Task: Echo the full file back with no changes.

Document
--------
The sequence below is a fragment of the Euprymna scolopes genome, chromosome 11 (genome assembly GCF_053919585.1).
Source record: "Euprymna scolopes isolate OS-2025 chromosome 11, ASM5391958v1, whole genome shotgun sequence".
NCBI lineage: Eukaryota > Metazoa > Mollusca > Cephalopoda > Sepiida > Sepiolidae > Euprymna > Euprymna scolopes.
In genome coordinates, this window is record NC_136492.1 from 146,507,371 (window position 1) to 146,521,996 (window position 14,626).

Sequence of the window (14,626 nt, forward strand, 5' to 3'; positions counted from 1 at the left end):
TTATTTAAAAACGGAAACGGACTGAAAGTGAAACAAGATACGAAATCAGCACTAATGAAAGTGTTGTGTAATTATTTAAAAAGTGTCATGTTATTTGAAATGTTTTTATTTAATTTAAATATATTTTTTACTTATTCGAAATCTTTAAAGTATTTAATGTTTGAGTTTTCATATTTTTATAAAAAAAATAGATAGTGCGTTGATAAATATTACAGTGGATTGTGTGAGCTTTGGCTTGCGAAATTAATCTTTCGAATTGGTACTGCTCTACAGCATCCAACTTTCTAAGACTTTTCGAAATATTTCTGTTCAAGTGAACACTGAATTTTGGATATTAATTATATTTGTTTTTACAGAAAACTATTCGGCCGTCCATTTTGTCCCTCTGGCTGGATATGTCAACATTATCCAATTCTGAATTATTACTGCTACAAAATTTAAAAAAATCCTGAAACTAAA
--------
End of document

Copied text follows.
The sequence below is a fragment of the Euprymna scolopes genome, chromosome 11 (genome assembly GCF_053919585.1).
Source record: "Euprymna scolopes isolate OS-2025 chromosome 11, ASM5391958v1, whole genome shotgun sequence".
NCBI lineage: Eukaryota > Metazoa > Mollusca > Cephalopoda > Sepiida > Sepiolidae > Euprymna > Euprymna scolopes.
In genome coordinates, this window is record NC_136492.1 from 146,507,371 (window position 1) to 146,521,996 (window position 14,626).

Sequence of the window (14,626 nt, forward strand, 5' to 3'; positions counted from 1 at the left end):
TTATTTAAAAACGGAAACGGACTGAAAGTGAAACAAGATACGAAATCAGCACTAATGAAAGTGTTGTGTAATTATTTAAAAAGTGTCATGTTATTTGAAATGTTTTTATTTAATTTAAATATATTTTTTACTTATTCGAAATCTTTAAAGTATTTAATGTTTGAGTTTTCATATTTTTATAAAAAAAATAGATAGTGCGTTGATAAATATTACAGTGGATTGTGTGAGCTTTGGCTTGCGAAATTAATCTTTCGAATTGGTACTGCTCTACAGCATCCAACTTTCTAAGACTTTTCGAAATATTTCTGTTCAAGTGAACACTGAATTTTGGATATTAATTATATTTGTTTTTACAGAAAACTATTCGGCCGTCCATTTTGTCCCTCTGGCTGGATATGTCAACATTATCCAATTCTGAATTATTACTGCTACAAAATTTAAAAAAATCCTGAAACTAAA